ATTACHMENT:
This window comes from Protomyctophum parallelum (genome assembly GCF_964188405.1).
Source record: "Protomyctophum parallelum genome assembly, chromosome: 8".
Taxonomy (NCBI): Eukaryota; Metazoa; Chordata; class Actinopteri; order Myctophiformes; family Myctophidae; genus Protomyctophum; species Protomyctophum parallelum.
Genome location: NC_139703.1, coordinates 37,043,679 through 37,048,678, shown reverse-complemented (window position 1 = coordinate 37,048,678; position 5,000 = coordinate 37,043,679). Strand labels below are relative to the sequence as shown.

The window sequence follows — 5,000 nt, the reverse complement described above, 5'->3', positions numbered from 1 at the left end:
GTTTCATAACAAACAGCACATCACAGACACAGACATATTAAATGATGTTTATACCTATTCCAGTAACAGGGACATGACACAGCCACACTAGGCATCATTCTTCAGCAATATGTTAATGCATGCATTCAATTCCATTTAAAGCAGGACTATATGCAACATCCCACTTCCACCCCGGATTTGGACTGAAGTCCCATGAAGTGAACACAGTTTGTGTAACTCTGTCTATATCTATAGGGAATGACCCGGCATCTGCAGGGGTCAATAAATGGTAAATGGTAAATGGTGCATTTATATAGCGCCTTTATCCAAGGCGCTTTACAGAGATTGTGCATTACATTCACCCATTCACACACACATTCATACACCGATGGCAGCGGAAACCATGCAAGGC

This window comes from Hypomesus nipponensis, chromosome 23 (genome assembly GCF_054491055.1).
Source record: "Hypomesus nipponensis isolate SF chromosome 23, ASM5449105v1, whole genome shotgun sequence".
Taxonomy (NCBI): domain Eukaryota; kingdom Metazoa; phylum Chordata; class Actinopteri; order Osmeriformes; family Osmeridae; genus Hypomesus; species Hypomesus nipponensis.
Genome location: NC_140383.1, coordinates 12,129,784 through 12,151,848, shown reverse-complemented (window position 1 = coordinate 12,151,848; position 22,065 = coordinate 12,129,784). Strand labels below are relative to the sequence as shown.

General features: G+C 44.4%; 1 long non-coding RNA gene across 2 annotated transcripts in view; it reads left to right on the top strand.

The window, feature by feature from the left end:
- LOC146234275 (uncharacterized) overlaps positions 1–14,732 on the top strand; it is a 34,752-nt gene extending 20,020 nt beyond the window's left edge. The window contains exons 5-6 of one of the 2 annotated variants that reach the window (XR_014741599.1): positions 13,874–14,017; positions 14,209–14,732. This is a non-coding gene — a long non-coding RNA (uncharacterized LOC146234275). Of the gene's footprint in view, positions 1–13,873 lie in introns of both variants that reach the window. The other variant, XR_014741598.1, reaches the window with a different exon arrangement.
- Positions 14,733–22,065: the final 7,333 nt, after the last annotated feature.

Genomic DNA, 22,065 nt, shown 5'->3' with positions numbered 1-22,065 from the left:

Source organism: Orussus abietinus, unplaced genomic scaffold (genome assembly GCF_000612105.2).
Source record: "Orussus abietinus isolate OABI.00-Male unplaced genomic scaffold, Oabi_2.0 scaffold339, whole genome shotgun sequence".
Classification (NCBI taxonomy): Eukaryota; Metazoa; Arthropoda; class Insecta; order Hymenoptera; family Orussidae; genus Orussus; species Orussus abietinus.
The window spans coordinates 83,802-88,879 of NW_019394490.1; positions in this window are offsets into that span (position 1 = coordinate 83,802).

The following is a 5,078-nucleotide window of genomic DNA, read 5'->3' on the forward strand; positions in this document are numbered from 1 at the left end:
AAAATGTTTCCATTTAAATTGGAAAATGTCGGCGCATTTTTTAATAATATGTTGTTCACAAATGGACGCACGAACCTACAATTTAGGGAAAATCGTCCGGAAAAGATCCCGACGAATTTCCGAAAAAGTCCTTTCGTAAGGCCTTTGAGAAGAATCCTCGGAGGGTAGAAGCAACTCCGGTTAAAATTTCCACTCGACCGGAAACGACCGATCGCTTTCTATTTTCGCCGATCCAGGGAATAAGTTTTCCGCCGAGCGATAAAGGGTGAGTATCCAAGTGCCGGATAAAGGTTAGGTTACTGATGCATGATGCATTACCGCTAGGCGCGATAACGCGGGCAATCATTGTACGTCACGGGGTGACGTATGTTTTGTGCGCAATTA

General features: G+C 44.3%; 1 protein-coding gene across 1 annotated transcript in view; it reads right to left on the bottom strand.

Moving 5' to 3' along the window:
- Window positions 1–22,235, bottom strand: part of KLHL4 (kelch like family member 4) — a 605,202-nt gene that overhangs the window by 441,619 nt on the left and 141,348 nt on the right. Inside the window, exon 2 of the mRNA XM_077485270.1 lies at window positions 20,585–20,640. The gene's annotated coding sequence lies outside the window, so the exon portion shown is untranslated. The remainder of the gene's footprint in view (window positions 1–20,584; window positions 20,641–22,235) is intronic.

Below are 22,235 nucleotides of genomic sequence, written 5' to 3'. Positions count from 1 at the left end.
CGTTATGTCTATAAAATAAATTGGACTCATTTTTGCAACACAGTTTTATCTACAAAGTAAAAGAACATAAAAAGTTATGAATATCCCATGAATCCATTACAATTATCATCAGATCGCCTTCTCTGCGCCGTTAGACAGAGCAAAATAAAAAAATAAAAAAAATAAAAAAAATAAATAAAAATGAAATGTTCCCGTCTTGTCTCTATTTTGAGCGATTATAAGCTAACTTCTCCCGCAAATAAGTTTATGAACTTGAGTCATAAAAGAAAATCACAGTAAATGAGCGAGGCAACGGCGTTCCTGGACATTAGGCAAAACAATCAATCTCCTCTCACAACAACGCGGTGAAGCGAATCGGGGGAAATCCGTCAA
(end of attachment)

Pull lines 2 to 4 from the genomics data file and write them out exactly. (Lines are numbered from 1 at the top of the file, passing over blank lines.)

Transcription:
Source record: "Protomyctophum parallelum genome assembly, chromosome: 8".
Taxonomy (NCBI): Eukaryota; Metazoa; Chordata; class Actinopteri; order Myctophiformes; family Myctophidae; genus Protomyctophum; species Protomyctophum parallelum.
Genome location: NC_139703.1, coordinates 37,043,679 through 37,048,678, shown reverse-complemented (window position 1 = coordinate 37,048,678; position 5,000 = coordinate 37,043,679). Strand labels below are relative to the sequence as shown.